Raising awareness with presentations

A presentation is a straightforward way of communicating with an audience. Generally, an effective presentation should involve the following points.

Box labelled Effective presentation. Around the box are 5 other boxes in a sequence. These are labelled Strong art, Focus on needs, Core messages, Eye contact and Breathe and enjoy.

Strong start

Starting strongly means that you grab your audience’s attention so that they don’t immediately switch off.

Here are some effective ways to open a presentation:

  • show an attention-grabbing, but relevant, image
  • tell a short story that is relevant to the presentation
  • tell the audience something about yourself
  • ask an opening question, but don’t answer it until the end of the presentation
  • a joke at the beginning of a presentation can also grab attention
People enjoy listening to stories as this helps build rapport with the audience. However, the story shouldn’t be too long or go off topic.

Quoting statistics at the start of a presentation can also be a useful way to capture people’s interest, as it may make them think about something that they haven’t thought about before, eg

“Did you know that people in Britain spend more time per day on technology devices than they do sleeping? This is based on estimates of eight hours 41 minutes texting, talking, typing, gaming, listening or watching compared to eight hours 21 minutes sleeping.”

Focus on audience needs

You also need to focus on what the audience needs and wants from the presentation. Your presentation should meet their needs in a way that’s easy to understand. This could be done by asking them what they hope to take away from the presentation.

Core message

You should plan on delivering a main core message. A core message is a key fact that you would like your audience to take away with them. It should be brief, as otherwise the audience will not remember it. As a useful guide, the length of a Twitter message (140 characters) is helpful in planning what your core message is.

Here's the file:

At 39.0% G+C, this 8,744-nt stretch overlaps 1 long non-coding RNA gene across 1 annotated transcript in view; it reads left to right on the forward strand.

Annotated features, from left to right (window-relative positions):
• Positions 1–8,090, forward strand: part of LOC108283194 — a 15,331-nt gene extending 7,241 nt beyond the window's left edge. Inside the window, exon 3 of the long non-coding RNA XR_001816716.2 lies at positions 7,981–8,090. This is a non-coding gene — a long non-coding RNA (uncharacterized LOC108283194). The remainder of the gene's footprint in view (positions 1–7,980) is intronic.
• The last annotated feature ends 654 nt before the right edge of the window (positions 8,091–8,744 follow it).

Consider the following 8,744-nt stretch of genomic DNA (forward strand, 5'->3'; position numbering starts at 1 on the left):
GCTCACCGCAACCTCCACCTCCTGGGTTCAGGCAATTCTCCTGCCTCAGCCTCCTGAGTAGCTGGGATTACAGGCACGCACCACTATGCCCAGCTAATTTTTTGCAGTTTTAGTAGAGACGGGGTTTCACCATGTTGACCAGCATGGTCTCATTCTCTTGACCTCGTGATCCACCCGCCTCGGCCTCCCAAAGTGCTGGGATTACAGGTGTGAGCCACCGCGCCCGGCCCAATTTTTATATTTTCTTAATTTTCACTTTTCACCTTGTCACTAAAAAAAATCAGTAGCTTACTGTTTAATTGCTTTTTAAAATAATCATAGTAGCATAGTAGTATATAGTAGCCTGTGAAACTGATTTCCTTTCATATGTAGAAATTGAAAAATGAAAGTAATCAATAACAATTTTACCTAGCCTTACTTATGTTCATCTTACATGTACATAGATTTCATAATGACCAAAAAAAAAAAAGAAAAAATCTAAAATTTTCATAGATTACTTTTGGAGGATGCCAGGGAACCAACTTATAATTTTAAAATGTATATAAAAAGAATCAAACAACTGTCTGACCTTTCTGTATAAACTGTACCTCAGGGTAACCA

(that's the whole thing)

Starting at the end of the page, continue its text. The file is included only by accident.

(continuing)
A careers guidance officer’s core message to a group of students might be as follows.

"Work experience is so important. It helps you decide what you do and don’t want to do in your life."

The manager of a tourist attraction might deliver the following core message to her staff.

“Safety, safety, safety. That is our main responsibility, followed by fun for everyone.”

Eye contact

Making eye contact with your audience is important as it helps build rapport. The audience will be more likely to connect with you and listen to what you are saying.

Breathe and enjoy

Finally, as you may be feeling nervous, think about your breathing and try to slow it down. Try to speak more slowly and clearly than you would in normal conversation, and make sure you speak loudly enough so that your audience can hear you properly. You can also connect with the audience by smiling. Once you settle into the presentation, you may find you enjoy it.

Real-life example

Mhairi Black is a Member of Parliament for Paisley and Renfrewshire South. She was elected in May 2015 and is the youngest person to be a Member of Parliament since 1832. Her first speech was memorable, and demonstrates how to communicate effectively with an audience.


Look at the video clip of Mhairi Black’s maiden speech in the House of Commons. What does she do that helps her presentation start off strongly?

There are many possible answers but you may have noticed the following:

  • she maintains eye contact with her audience
  • she tries to build rapport by telling some funny short stories
  • she quotes some attention-grabbing statistics, such as one in five children in Scotland go to bed hungry at night